# Sorted Returns List and Reversed Returns Iterator

Discussion in 'Python' started by ++imanshu, Aug 22, 2008.

1. ### ++imanshuGuest

Hi,

Is there a reason why two similarly named functions Sorted and
Reversed return different types of data or is it an accident.

Thanks,
++imanshu

++imanshu, Aug 22, 2008

2. ### John MachinGuest

On Aug 22, 12:12 pm, "++imanshu" <> wrote:
> Hi,
>
>      Is there a reason why two similarly named functions Sorted and
> Reversed return different types of data or is it an accident.

You seem to have an interesting notion of "similarly named".
name0[-2:] == name1[-2:], perhaps? The two functions (eventually, in
the case of "reversed") return data in the order one would expect from
their names.

>>> x = [1, 3, 5, 2, 4, 6]
>>> sorted(x)

[1, 2, 3, 4, 5, 6]
>>> reversed(x)

<listreverseiterator object at 0x00AA5550>
>>> list(reversed(x))

[6, 4, 2, 5, 3, 1]
>>>

John Machin, Aug 22, 2008

3. ### John MachinGuest

On Aug 22, 1:35 pm, John Machin <> wrote:
> On Aug 22, 12:12 pm, "++imanshu" <> wrote:
>
> > Hi,

>
> >      Is there a reason why two similarly named functions Sorted and
> > Reversed return different types of data or is it an accident.

>
> You seem to have an interesting notion of "similarly named".
> name0[-2:] == name1[-2:], perhaps? The two functions (eventually, in
> the case of "reversed") return data in the order one would expect from
> their names.
>
> >>> x = [1, 3, 5, 2, 4, 6]
> >>> sorted(x)

> [1, 2, 3, 4, 5, 6]
> >>> reversed(x)

>
> <listreverseiterator object at 0x00AA5550>
>
>
>
> >>> list(reversed(x))

> [6, 4, 2, 5, 3, 1]-

Sorry; having re-read the message subject:

reversed came later; returning an iterator rather than a list provides
more flexibility.

Cheers,
John

John Machin, Aug 22, 2008
4. ### ++imanshuGuest

On Aug 22, 8:40 am, John Machin <> wrote:
> On Aug 22, 1:35 pm, John Machin <> wrote:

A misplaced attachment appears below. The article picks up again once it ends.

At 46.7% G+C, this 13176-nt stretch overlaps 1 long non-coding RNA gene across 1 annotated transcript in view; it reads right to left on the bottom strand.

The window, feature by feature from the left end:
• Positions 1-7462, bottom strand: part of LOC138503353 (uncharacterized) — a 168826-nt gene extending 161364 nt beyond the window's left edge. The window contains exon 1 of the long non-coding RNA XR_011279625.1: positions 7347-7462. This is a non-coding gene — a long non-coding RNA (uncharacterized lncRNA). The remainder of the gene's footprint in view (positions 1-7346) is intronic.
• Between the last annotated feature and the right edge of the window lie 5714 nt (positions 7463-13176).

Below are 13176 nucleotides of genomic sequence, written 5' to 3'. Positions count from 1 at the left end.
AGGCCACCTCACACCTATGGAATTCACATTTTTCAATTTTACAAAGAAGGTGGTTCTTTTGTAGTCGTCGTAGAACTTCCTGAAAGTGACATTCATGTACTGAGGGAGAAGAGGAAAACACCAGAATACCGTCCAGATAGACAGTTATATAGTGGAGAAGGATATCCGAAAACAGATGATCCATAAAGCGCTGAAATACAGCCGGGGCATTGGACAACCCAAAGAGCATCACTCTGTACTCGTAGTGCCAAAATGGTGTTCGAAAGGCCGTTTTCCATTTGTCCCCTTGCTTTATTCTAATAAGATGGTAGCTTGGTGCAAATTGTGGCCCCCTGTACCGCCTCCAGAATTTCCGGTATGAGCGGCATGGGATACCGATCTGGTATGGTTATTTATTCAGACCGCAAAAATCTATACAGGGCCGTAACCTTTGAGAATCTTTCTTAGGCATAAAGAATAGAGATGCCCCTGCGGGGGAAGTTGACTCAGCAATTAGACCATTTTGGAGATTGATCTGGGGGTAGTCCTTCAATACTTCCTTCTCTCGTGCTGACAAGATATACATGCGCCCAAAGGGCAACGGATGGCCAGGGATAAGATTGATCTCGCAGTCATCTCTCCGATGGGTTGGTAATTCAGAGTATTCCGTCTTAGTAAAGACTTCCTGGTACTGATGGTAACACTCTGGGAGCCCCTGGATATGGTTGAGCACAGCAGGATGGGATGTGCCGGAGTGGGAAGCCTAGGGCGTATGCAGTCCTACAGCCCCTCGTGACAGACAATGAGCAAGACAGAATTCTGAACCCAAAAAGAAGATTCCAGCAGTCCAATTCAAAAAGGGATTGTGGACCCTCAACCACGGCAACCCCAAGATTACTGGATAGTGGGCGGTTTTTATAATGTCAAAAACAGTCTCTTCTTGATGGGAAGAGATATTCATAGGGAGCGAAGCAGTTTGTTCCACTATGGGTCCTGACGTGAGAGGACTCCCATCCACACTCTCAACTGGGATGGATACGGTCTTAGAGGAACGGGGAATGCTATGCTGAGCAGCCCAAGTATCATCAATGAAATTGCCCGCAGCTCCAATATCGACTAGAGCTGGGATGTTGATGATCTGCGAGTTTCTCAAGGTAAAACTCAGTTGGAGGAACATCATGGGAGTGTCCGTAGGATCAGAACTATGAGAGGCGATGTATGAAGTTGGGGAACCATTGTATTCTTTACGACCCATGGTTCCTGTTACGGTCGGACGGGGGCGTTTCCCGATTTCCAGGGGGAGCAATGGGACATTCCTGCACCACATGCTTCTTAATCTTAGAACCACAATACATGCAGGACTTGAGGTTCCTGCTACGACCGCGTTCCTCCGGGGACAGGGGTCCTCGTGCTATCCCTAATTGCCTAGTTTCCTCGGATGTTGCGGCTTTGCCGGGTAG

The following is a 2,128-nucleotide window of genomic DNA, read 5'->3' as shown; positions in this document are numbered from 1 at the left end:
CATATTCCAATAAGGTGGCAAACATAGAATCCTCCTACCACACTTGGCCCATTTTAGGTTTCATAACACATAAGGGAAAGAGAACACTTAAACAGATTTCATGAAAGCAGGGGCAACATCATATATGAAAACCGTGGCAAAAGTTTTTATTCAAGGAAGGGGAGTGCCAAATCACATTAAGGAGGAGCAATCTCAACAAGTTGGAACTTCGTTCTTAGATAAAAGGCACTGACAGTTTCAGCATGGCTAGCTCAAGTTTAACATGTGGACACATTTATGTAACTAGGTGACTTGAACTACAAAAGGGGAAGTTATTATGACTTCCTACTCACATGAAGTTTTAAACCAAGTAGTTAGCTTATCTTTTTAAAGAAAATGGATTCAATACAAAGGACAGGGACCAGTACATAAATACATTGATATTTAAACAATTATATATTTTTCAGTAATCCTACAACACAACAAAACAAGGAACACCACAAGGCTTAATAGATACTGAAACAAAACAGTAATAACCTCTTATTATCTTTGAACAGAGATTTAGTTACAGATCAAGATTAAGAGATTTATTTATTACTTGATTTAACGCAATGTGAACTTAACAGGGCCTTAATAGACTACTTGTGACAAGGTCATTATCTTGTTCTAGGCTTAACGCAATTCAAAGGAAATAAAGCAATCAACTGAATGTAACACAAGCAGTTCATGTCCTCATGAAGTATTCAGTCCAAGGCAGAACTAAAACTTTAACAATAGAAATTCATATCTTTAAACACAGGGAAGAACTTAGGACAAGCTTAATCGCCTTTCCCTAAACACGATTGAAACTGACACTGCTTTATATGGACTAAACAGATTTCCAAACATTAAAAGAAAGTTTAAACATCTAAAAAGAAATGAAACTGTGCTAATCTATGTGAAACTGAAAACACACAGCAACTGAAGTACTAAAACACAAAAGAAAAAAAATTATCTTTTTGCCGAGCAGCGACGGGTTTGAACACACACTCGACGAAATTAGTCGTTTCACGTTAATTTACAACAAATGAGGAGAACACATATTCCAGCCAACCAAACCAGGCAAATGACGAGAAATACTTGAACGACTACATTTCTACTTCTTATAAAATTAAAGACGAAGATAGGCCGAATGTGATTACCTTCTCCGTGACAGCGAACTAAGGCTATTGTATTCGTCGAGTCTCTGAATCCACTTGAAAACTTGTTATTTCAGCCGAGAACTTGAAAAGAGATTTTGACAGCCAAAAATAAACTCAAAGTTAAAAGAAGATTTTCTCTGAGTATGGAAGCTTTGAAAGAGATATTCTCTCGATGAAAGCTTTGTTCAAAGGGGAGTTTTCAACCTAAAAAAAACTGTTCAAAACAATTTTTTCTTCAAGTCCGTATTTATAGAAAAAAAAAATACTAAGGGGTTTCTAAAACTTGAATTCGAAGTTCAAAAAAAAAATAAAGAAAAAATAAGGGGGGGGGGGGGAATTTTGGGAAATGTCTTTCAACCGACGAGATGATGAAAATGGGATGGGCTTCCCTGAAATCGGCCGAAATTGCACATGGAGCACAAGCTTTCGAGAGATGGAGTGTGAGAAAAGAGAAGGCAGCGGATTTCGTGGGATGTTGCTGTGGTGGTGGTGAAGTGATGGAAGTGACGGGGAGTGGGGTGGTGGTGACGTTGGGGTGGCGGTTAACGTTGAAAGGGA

>
>
>
> > On Aug 22, 12:12 pm, "++imanshu" <> wrote:

>
> > > Hi,

>
> > >      Is there a reason why two similarly named functions Sorted and
> > > Reversed return different types of data or is it an accident.

>
> > You seem to have an interesting notion of "similarly named".
> > name0[-2:] == name1[-2:], perhaps? The two functions (eventually, in
> > the case of "reversed") return data in the order one would expect from
> > their names.

>
> > >>> x = [1, 3, 5, 2, 4, 6]
> > >>> sorted(x)

> > [1, 2, 3, 4, 5, 6]
> > >>> reversed(x)

>
> > <listreverseiterator object at 0x00AA5550>

>
> > >>> list(reversed(x))

> > [6, 4, 2, 5, 3, 1]-

>
> Sorry; having re-read the message subject:
>
> reversed came later; returning an iterator rather than a list provides
> more flexibility.
>
> Cheers,
> John

I agree. Iterator is more flexible. Together and both might have
returned the same types.

Thanks,
++imanshu

++imanshu, Aug 22, 2008
5. ### Peter OttenGuest

++imanshu wrote:

> On Aug 22, 8:40Â am, John Machin <> wrote:
>> On Aug 22, 1:35Â pm, John Machin <> wrote:
>>
>>
>>
>> > On Aug 22, 12:12Â pm, "++imanshu" <> wrote:

>>
>> > > Hi,

>>
>> > > Is there a reason why two similarly named functions Sorted and
>> > > Reversed return different types of data or is it an accident.

>>
>> > You seem to have an interesting notion of "similarly named".
>> > name0[-2:] == name1[-2:], perhaps? The two functions (eventually, in
>> > the case of "reversed") return data in the order one would expect from
>> > their names.

>>
>> > >>> x = [1, 3, 5, 2, 4, 6]
>> > >>> sorted(x)
>> > [1, 2, 3, 4, 5, 6]
>> > >>> reversed(x)

>>
>> > <listreverseiterator object at 0x00AA5550>

>>
>> > >>> list(reversed(x))
>> > [6, 4, 2, 5, 3, 1]-

>>
>> Sorry; having re-read the message subject:
>>
>> reversed came later; returning an iterator rather than a list provides
>> more flexibility.
>>
>> Cheers,
>> John

>
> I agree. Iterator is more flexible. Together and both might have
> returned the same types.

It's easy to generate a reversed sequence on the fly but impractical for a
sorted one. Python is taking the pragmatic approach here.

Peter

Peter Otten, Aug 22, 2008
6. ### Fredrik LundhGuest

John Machin wrote:

> reversed came later; returning an iterator rather than a list provides
> more flexibility.

As in flexibility for the implementer, the day someone invents a sort
algorithm that doesn't have to look at all source items before it starts
producing output?